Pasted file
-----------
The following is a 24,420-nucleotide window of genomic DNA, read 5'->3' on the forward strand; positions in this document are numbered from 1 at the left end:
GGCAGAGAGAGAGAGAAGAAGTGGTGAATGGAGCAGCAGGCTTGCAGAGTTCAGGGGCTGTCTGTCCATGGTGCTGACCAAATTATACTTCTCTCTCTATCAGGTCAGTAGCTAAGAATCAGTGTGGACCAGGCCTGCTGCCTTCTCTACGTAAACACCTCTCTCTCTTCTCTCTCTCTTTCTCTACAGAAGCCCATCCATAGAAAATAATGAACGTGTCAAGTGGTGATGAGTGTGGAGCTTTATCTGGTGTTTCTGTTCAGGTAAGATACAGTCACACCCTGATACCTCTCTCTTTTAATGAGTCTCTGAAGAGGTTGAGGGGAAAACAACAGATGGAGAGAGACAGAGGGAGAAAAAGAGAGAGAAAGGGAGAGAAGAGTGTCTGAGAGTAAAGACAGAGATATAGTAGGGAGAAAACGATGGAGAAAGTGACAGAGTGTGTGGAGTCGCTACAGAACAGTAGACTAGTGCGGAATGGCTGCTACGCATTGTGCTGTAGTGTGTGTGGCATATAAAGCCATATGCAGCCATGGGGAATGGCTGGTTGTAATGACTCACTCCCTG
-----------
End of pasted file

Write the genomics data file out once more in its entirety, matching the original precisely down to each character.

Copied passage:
The following is a 24,420-nucleotide window of genomic DNA, read 5'->3' on the forward strand; positions in this document are numbered from 1 at the left end:
GGCAGAGAGAGAGAGAAGAAGTGGTGAATGGAGCAGCAGGCTTGCAGAGTTCAGGGGCTGTCTGTCCATGGTGCTGACCAAATTATACTTCTCTCTCTATCAGGTCAGTAGCTAAGAATCAGTGTGGACCAGGCCTGCTGCCTTCTCTACGTAAACACCTCTCTCTCTTCTCTCTCTCTTTCTCTACAGAAGCCCATCCATAGAAAATAATGAACGTGTCAAGTGGTGATGAGTGTGGAGCTTTATCTGGTGTTTCTGTTCAGGTAAGATACAGTCACACCCTGATACCTCTCTCTTTTAATGAGTCTCTGAAGAGGTTGAGGGGAAAACAACAGATGGAGAGAGACAGAGGGAGAAAAAGAGAGAGAAAGGGAGAGAAGAGTGTCTGAGAGTAAAGACAGAGATATAGTAGGGAGAAAACGATGGAGAAAGTGACAGAGTGTGTGGAGTCGCTACAGAACAGTAGACTAGTGCGGAATGGCTGCTACGCATTGTGCTGTAGTGTGTGTGGCATATAAAGCCATATGCAGCCATGGGGAATGGCTGGTTGTAATGACTCACTCCCTG